Panelists, this month, discuss: “The Future of Video Technology.”
Susan Brady : IP-based video is undeniably the technology of the future for video surveillance. How long do you think it will take for IP-based video systems to make a major impact in the market?
James Whitcomb, CTO, Video Insight: Each day users find new benefits of video surveillance. IP technology enables a diverse set of users access to live and recorded video from all over an organization. Popular culture from TV dramas to news programs has removed many of the privacy concerns that have hindered video's growth. The quality of the IP camera image and the ease of use from the software applications will power dramatic growth over the next 5 years.
Frank DeFina, President, Panasonic System Solutions Company: IP-based systems are already making a significant impact on the video surveillance market in several applications, with the market moving towards a networked platform more rapidly than most expected as systems are developed, replaced or expanded. Much of the current transition is migratory, however, where systems are being designed with IP cameras routed to analog processing devices such as matrix switchers and DVRs; and conversely, where legacy systems devices such as analog cameras are being networked with video servers; and being controlled through software-centric systems and recorded to NVRs.
The integrated hybrid system approach is a very cost-effective way for users to move toward a network platform. How long the process takes before analog systems are overtaken by IP systems is speculative as the market ultimately dictates product lifecycles based on demand.
Gareth McClean, Director of Research and Development for Tyco Fire & Security's American Dynamics Video and CCTV: The transition to IP video will be slow at first but will accelerate as standards evolve and are adopted by the equipment manufacturers to allow interoperability between different vendors' equipment. At the moment the lack of standards coupled with higher total-cost-of-ownership are limiting the deployments. The higher cost of ownership being based on higher equipment costs, the investment necessary in a suitable network infrastructure and the costs associated with supporting the network and its associated equipment. There are also a number of technical limitations surrounding network bandwidth and latency which can lead to poor quality video images and time delays in controlling dome/PTZ cameras; all of which can lead to a poor user experience when compared to a current generation analog digital video recording system.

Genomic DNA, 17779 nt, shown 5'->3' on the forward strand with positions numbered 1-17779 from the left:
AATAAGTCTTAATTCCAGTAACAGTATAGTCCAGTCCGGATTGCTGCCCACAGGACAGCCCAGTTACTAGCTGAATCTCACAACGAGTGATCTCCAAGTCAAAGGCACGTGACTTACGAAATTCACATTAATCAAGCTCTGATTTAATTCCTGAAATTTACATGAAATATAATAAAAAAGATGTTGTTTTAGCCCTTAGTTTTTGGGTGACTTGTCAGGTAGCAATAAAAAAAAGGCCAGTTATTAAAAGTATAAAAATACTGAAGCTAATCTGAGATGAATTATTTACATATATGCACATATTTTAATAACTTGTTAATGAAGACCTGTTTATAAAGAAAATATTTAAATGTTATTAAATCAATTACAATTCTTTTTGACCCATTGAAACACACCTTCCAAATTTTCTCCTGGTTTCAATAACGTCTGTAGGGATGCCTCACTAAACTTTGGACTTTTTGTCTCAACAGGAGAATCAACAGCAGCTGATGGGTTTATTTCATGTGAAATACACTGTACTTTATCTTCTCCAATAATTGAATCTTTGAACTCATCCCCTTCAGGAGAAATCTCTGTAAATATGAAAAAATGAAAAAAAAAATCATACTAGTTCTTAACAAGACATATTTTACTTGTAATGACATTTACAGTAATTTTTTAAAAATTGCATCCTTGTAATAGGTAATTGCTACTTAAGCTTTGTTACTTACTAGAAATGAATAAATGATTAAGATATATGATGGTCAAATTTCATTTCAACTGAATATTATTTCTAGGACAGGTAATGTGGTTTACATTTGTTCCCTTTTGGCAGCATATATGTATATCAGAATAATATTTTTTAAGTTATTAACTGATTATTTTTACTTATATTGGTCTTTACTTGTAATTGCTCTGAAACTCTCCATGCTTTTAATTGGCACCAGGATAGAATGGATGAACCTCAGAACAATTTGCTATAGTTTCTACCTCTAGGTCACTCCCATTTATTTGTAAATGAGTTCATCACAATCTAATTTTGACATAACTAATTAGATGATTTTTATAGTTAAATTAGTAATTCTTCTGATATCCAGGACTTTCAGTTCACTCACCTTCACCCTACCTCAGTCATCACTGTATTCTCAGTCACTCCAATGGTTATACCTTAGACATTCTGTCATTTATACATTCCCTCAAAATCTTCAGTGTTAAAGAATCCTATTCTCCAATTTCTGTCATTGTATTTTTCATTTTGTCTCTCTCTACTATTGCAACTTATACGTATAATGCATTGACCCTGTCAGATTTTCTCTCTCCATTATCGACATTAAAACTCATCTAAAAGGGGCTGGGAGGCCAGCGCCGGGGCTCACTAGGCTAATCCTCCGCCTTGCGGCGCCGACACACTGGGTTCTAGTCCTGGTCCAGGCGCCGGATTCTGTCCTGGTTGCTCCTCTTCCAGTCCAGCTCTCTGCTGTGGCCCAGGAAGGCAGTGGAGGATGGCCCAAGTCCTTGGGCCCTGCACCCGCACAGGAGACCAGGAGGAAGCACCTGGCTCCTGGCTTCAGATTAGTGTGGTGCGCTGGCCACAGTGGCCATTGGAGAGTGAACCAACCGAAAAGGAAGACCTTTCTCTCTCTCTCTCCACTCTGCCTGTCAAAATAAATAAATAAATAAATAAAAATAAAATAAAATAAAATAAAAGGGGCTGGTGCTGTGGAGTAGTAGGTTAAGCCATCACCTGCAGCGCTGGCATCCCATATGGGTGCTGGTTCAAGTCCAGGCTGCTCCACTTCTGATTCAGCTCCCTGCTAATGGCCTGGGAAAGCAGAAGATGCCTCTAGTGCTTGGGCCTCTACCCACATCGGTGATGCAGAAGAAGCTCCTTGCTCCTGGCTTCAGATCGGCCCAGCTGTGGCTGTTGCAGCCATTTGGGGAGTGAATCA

What does all of this mean? The transition to IP video will happen but it could take another three to five years before it becomes mainstream to small and medium sized businesses. That said there are organizations which can benefit from the technology now.
Frank Abram, Vice President/General Manager, Security Products Division,
Sanyo Fisher Company: There is more than one answer to this question based on how one defines IP systems. My experience has been the definition can encompass many different things depending on your perspective. In the truest sense, IP systems, consisting of IP cameras, NVRs and/or some other form of enterprise recording system being processed from end to end on a networked platform are already impacting the market. As well, the larger IP based systems such as those found in casinos are expected to integrate with other related network security and business operation systems.
Systems of this magnitude are just starting to gain traction as new hardware and software products with large camera capacities have recently become available and are making their way to market. You also need to consider the implementation of hybrid systems that combine existing analog devices with network products; where full featured DVRs with on-board switching capabilities can function as the primary hub for analog based cameras within the system. This may entail the largest segment of IP product installations to date. In any case, the transition to a networked platform is in full swing. We anticipate this trend to continue and be the norm in several years.